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Angida the saviour of Serere

By Vision Reporter

Added 22nd March 2011 03:00 AM

IT is 10:45am. The mid morning sun is pelting the earth with burning sun rays. A dozen women have sheltered under a huge mango tree engrossed in exciting gossip and coarse jokes.

IT is 10:45am. The mid morning sun is pelting the earth with burning sun rays. A dozen women have sheltered under a huge mango tree engrossed in exciting gossip and coarse jokes.

By Daniel Edyegu

IT is 10:45am. The mid morning sun is pelting the earth with burning sun rays. A dozen women have sheltered under a huge mango tree engrossed in exciting gossip and coarse jokes.

A few more have swarmed at the adjacent borehole with containers waiting for their turn to fetch water.

The quiet conversation under the mango tree is only punctuated by outburst of loud laughter.

Then there is a sudden rush of activity.

“Pick the chair for the visitor. Notify all those women who are still behind to come over,” an elderly woman instructs a young girl.

“Iyalama aanyun inaasi (You are welcome nurse),” they say almost in unison. “Ejijim balla lolo akiro iyangaunit ijo isio noi (It seems you have the most thrilling message for us today),” another interjects.

The women at the borehole abandon the wait and join the rest to commune under mango tree.

A fairly light skinned and middle-aged woman alights from a boda boda boda to exchange pleasantries with the women.

This is Esther Angida who serves with the voluntary health teams (VHTs) in Amiria village, Kadungulu sub county, Serere district.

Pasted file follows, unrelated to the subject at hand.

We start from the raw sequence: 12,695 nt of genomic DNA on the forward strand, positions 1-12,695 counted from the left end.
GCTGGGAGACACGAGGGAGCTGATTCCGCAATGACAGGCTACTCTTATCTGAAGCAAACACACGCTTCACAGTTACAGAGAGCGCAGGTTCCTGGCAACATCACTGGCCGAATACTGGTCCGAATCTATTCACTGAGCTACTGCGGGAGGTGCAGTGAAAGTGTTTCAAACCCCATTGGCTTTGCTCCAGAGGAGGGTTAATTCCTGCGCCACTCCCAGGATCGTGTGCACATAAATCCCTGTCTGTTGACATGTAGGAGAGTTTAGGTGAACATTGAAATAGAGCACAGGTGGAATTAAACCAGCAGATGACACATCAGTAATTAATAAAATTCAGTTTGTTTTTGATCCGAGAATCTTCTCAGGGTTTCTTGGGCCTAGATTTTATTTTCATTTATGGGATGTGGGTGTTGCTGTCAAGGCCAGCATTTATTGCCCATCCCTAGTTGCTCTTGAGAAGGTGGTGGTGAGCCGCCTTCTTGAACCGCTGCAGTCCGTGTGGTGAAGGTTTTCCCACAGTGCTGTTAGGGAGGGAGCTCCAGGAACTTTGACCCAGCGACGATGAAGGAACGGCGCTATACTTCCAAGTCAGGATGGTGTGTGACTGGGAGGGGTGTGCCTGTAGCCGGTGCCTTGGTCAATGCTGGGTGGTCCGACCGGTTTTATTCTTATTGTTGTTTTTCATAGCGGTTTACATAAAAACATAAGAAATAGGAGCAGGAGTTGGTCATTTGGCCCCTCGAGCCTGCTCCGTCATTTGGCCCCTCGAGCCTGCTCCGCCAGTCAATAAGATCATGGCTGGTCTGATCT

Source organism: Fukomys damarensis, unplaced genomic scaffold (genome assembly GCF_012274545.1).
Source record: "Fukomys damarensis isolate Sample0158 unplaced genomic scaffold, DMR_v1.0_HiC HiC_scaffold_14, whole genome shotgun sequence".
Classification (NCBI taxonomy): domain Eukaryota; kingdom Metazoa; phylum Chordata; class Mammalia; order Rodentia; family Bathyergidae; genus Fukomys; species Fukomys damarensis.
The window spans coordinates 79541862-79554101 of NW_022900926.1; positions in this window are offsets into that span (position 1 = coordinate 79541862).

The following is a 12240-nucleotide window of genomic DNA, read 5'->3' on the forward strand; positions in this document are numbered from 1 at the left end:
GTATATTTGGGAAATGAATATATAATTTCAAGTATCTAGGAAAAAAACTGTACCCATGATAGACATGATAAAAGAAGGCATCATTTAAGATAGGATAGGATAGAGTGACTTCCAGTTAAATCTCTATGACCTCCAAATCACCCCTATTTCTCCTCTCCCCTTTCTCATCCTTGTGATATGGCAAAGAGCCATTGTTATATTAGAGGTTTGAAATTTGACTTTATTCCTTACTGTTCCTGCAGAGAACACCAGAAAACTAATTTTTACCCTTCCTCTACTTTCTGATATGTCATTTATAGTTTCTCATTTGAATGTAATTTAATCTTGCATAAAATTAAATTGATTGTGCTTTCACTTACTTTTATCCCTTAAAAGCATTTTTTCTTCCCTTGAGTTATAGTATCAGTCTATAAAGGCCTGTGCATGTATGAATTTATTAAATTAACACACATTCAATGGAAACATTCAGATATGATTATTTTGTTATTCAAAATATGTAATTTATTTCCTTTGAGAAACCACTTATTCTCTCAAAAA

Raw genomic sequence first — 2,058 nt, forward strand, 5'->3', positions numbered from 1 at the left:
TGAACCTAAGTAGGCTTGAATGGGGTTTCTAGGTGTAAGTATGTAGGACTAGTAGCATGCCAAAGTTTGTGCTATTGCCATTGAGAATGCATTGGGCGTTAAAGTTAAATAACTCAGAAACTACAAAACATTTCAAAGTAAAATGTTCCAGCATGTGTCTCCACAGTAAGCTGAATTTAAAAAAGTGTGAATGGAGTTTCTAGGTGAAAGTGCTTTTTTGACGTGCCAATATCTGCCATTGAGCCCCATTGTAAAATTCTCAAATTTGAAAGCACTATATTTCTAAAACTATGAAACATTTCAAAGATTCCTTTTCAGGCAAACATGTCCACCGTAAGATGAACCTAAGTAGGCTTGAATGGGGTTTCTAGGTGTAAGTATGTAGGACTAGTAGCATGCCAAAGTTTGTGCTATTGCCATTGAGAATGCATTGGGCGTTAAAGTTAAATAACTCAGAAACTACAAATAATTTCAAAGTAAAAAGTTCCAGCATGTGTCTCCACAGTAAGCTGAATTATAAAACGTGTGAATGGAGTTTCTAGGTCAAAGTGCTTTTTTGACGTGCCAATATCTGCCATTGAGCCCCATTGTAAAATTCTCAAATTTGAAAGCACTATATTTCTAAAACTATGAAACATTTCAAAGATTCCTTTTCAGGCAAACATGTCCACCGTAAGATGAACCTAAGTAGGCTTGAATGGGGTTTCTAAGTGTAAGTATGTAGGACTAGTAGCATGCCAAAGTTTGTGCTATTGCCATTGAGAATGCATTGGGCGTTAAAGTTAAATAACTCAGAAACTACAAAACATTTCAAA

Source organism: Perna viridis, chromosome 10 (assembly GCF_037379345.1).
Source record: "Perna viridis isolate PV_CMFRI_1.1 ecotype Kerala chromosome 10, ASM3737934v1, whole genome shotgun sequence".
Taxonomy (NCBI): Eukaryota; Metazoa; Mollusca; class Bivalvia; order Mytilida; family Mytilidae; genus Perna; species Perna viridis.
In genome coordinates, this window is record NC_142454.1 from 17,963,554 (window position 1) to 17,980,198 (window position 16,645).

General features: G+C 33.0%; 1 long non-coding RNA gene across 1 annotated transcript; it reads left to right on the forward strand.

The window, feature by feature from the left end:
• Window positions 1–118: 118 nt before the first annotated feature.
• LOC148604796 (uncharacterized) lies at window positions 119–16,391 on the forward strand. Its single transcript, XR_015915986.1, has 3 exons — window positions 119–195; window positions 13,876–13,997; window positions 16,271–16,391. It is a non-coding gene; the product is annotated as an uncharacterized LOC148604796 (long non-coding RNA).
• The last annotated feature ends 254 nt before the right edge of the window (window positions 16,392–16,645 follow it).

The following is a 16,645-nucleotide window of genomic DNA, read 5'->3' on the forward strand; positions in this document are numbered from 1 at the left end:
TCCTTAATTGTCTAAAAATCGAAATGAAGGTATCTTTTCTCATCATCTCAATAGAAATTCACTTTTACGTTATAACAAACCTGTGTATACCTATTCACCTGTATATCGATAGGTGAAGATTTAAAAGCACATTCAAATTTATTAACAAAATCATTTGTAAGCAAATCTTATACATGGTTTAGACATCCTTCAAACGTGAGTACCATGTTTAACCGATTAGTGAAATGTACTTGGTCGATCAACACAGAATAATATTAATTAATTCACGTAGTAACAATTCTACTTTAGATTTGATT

VHTs are community members at village level that aim at improving health status of the people. It is an initiative of the health ministry to scale up access to medical care in the rural communities. The VHTs are charged with educating communities on common diseases such as malaria and distributing drugs.

Inaasi, as Angida is fondly known in Amiria village, located a stone’s throw away from Lake Kyoga, has become a household name for helping create awareness about antenatal services, family planning and maternal health care in the rural communities.

Tuesday and Friday are her busiest days. That is when she schedules a meeting with the women in the village to educate them about various aspects concerning maternal health and sanitation.

“The borehole is a strategic place because all women converge here to fetch water after garden work. I tell them the relevance of seeking antenatal services after getting pregnant, breastfeeding and family planning so they can raise a manageable number of children whom they can provide for. She also tells them about safer sex.

“I also advise mothers on how to keep proper hygiene in their homesteads to avoid the breakout of diseases,” Angida says.

Elderly women, pregnant mothers, those with babies, teenagers, female pupils and students comprise the bulk of participants during the routine meetings. The meetings that usually start on a calm note often flare up in question and answer sessions; sometimes straying away from the agreed theme.